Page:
SAN DIEGO—A year’s treatment with the investigational drug ALKS 3831 was generally well-tolerated and demonstrated a safety profile that supports long-term use, according to study findings presented during a poster session at Psych Congress 2019.
Under development for the treatment of schizophrenia, ALKS 3831 combines the antipsychotic olanzapine with samidorphan, which aims to mitigate olanzapine-associated weight gain.
The phase 3, open-label extension study enrolled 281 adults with schizophrenia. All completed a 4-week trial as inpatients before they were switched from ALKS 3831, olanzapine alone, or placebo to ALKS 3831 for the extension study, which lasted 52 weeks.
Adverse events, most of which were mild, were reported by 49.1% of participants, according to the study. The most common adverse events were weight gain (13.4%), somnolence (8.3%), nasopharyngitis (4%), and headache (4%).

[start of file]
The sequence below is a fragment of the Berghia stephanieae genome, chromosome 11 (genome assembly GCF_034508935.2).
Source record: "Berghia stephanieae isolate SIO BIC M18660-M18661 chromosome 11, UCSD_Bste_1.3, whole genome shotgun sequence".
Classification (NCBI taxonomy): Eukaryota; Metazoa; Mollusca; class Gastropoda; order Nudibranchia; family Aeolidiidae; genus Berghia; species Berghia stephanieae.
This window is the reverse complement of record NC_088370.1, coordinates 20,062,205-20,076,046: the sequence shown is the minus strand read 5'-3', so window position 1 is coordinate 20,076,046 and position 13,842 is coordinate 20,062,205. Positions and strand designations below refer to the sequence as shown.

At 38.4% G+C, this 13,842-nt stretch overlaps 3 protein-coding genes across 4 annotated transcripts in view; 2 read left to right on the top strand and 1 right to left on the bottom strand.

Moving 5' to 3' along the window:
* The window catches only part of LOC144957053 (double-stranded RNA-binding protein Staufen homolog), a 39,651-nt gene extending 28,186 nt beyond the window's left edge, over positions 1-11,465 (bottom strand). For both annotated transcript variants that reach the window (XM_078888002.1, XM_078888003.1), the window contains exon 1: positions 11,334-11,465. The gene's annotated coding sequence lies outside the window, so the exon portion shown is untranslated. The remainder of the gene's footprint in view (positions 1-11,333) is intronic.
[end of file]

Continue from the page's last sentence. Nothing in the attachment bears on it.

Average weight gain with a year’s use of ALKS 3831 was 1.86 kg (approximately 4.1 lb), a 2.79% increase in weight, researchers reported. No clinically significant changes in average laboratory measurements were observed.
The study also found improvements in schizophrenia symptoms over the 52 weeks. Specifically, Positive and Negative Syndrome Scale (PANSS) scores dropped an average 16.2 points from baseline, while Clinical Global Impression-Severity (CGI-S) scores decreased an average 9 points.
Alkermes Inc., the developer of ALKS 3831, funded the study.
Yagoda S, Graham C, Simmons A, Arevalo C, Cheng Y, McDonnell D. A phase 3, multicenter study to assess the long-term safety, tolerability, and efficacy of olanzapine/samidorphan in patients with schizophrenia. Poster presented at Psych Congress 2019: October 3-6, 2019; San Diego, CA. Poster 317.